So, reader - some questions for you: 

  • How old are you? (You can be vague) 
  • Did you learn about the Bhopal incident? 
  • When did you learn about it? Random reading, or in a class? 
  • Did you learn about methyl isocyanate in organic chemistry? 
  • If you're a professor of chemistry, have you taught about Bhopal? If so, what do you say? 
Thanks for your help. 

Monday, November 20, 2023

C&EN: paper mill absconds with scholarly identities

In this week's Chemical and Engineering News, this fascinating story (article by Dalmeet Singh Chawla):

Earlier this year, Michael Fischer peer-reviewed a study for a journal, and the publication’s editor copied him on the decision letter and the reviewer reports. Then he came across something odd.

Fischer, a geoscientist at the University of Bremen, noticed that the referee report of another peer reviewer included a long list of suggested citations. Most of the recommended citations were for articles published by a single journal, Experimental and Theoretical Nanotechnology (ET Nano), whose website says it is published by the Arab Science and Technology Foundation.

Fischer had never heard of ET Nano and decided to check it out. “I was expecting it to basically be some kind of predatory journal” trying to unethically boost its reputation through unwarranted citations, he says.

But when Fischer began to look at ET Nano’s published papers, he was surprised to find that they were authored by prominent and well-known researchers from across the world. He found this strange, given the journal’s relative obscurity. In addition, some researchers weren’t at the universities the journal said they were....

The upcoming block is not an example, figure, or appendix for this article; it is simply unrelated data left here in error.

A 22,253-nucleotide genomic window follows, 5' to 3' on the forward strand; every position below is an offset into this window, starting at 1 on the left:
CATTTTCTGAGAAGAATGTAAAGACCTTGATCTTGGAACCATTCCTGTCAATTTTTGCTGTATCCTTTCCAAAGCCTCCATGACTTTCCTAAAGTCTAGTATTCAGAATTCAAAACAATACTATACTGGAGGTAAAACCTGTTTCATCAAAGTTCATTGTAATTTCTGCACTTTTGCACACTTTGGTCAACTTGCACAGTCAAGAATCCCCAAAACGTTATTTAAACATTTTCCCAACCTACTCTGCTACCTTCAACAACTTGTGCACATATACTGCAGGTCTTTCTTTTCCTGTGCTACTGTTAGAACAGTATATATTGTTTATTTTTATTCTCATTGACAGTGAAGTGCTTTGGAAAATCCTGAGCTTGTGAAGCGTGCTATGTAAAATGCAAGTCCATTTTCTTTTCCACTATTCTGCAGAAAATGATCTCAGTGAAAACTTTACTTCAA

...After seeing papers authored by some legitimate and some nonexistent researchers, Fischer decided to reach out to authors he knew to be real. Most of the academics who responded told him the papers listing them as authors were not theirs and that they had never heard of ET Nano. Many of the researchers were also listed as members of its editorial advisory board.

“The papers didn’t seem to match their research profile at all,” Fischer says. “Also, they were often not well written or contained really low-quality figures, which were of very poor resolution.”

I don't really understand what paper mills really do (other than shovel loads of low-quality papers onto the internet.) It seems to me these journals seem to exist solely to collect publication fees from scholars from developing countries whose insitutions really care about publication count? What a strange world we live in. 

Reuters: German medicines regulator considering export ban on Ozempic

Via Reuters: 

FRANKFURT, Nov 15 (Reuters) - German regulator BfArM is considering banning Ozempic exports as Europe's health systems grapple with shortage of the diabetes drug, which is in high demand for its weight-loss benefits.

Use of Novo Nordisk's (NOVOb.CO) Ozempic for weight loss has caused shortages across Europe, where Britain and Belgium have temporarily banned its use for weight loss to secure availability for diabetics.